Few high-ranking officials in Turkey dare to defy President Recep Tayyip Erdogan these days. But on Thursday, the Turkish Central Bank did just that.
In a bid to stabilize Turkey's faltering currency, the bank boosted interest rates by more than 6 percentage points, to 24 percent, even though Erdogan has vowed keep them steady — or even lower them.
The central bank's move makes Turkey's interest rate one of the highest in the world. By way of comparison, the Federal Reserve's much-debated rate hikes earlier this year nudged the rate just fractions of a percentage point to around 2 percent in the U.S.
Erdogan is known for strongman tactics, including the jailing of tens of thousands of people after a failed coup attempt in 2016. But he remains politically popular and was just re-elected this summer, in part based on his pledge to keep borrowing rates low.
Since then, he has continued to dismiss calls to raise rates to address Turkey's longtime woes with its currency, the lira. In fact, he calls himself the "enemy of interest rates," and was even pushing for lower rates as recently as Thursday morning.
But hours later, the Turkish Central Bank ignored Erdogan, raising interest rates to fight price increases and the risk of runaway inflation. The lira has lost roughly 40 percent of its value against the U.S. dollar this year, and its inflation rate sits at about 18 percent.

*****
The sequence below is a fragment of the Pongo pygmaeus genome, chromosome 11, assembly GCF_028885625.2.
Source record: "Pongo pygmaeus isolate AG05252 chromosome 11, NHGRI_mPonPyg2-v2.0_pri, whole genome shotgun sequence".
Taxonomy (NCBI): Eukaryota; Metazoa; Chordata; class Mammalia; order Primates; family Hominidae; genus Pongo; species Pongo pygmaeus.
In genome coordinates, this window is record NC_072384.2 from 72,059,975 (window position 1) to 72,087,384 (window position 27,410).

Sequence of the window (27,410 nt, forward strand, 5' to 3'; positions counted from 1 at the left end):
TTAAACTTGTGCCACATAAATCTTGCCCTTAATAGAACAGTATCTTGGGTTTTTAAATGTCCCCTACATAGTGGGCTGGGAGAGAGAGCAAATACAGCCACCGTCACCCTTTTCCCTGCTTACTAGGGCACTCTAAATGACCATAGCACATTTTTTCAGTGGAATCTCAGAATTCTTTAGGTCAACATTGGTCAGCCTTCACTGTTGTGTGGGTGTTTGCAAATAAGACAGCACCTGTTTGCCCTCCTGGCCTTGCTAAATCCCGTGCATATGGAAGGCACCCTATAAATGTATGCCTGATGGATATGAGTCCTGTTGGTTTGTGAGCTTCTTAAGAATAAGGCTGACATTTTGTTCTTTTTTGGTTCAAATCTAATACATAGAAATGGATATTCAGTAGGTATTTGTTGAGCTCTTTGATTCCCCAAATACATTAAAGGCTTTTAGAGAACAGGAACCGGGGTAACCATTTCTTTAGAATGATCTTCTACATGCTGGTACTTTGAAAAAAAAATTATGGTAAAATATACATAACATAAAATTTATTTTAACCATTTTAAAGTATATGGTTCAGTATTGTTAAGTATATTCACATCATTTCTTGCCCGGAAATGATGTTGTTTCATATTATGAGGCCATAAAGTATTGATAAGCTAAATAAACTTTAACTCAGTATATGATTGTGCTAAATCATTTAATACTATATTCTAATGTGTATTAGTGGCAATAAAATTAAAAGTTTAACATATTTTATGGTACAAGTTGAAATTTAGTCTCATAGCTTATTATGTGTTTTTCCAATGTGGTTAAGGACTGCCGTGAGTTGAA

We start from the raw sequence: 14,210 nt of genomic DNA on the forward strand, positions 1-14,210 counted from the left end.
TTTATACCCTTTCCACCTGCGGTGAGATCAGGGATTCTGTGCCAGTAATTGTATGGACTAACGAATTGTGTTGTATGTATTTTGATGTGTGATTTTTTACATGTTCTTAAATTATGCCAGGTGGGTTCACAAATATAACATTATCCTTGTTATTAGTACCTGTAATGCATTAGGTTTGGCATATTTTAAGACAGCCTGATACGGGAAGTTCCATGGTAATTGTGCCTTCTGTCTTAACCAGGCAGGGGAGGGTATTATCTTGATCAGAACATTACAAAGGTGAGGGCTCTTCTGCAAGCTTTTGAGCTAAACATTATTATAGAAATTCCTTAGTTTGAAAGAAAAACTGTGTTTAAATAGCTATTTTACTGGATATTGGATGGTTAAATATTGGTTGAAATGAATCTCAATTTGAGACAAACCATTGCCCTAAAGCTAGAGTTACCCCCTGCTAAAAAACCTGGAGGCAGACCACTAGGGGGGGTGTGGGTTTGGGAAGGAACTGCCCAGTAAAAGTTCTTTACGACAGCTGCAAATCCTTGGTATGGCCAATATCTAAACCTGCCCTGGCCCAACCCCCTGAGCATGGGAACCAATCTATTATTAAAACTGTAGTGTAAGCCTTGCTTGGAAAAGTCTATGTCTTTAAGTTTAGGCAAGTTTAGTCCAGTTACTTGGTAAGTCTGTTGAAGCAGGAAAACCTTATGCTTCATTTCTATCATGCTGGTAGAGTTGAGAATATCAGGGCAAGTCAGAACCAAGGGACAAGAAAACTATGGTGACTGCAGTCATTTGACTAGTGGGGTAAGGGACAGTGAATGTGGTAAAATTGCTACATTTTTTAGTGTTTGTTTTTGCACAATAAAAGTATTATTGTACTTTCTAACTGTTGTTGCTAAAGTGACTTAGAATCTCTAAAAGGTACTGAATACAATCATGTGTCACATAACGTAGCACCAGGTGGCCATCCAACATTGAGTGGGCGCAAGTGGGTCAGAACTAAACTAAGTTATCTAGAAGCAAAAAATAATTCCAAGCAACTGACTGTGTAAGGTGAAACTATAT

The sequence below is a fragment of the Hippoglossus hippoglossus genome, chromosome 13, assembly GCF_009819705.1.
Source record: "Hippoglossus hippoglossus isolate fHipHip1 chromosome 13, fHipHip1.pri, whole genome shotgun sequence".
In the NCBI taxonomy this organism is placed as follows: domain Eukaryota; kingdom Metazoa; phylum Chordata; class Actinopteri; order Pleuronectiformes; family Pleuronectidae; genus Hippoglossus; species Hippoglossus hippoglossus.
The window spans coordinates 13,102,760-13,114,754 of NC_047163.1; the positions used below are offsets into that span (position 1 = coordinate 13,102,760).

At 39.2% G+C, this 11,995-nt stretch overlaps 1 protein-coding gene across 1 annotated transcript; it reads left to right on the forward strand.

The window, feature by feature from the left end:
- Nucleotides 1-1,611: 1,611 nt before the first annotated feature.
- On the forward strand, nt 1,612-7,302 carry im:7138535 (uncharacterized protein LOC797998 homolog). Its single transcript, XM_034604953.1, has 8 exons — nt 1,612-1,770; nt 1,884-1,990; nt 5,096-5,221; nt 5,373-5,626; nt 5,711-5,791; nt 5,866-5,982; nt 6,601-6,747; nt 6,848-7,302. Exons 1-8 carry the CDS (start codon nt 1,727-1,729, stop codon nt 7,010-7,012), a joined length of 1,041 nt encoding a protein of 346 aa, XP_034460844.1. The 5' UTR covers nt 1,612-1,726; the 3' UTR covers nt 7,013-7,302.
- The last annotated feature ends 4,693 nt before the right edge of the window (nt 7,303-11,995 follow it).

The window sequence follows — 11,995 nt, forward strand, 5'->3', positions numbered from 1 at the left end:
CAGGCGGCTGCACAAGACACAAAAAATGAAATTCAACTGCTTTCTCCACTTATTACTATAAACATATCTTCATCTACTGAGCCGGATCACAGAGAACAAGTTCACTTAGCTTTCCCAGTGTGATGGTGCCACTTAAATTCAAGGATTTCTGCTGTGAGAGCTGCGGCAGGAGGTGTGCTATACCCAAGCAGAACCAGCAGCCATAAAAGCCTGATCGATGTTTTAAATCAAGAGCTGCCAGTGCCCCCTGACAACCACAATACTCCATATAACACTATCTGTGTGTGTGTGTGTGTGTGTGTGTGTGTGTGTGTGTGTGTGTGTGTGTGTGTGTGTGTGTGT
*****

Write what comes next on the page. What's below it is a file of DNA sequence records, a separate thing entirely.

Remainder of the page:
Several emerging markets have confronted the same struggles, dogged by a strengthening U.S. dollar that makes it more difficult for countries such as Turkey to pay back hefty external debt.
That includes Argentina, which holds the distinction of having the world's highest interest rate. Late last month, South America's second-largest economy saw that rate jump to a staggering 60 percent in a bid to ease investor fears. Such fears have played out in other countries and sent currencies in India, Indonesia and South Africa into recent slides of their own.
"The crucial thing is to restore the confidence of international investors that their policies are on the right track," global economist Eswar Prasad said earlier this month. "For a country that is in really deep distress like Turkey, what is important is to restore some of the independence of the central bank and take measures to stem the currency's fall."
On Thursday, the Turkish Central Bank exercised that independence — and appeared to reassure investors in the process. The lira's value leaped on news of the decision.
It remains to be seen how the news will sit with Erdogan, however. Shortly after his election win this past summer, he installed his like-minded son-in-law as the country's finance minister.
Right before the bank acted, Erdogan decried high interest rates as a "tool of exploitation."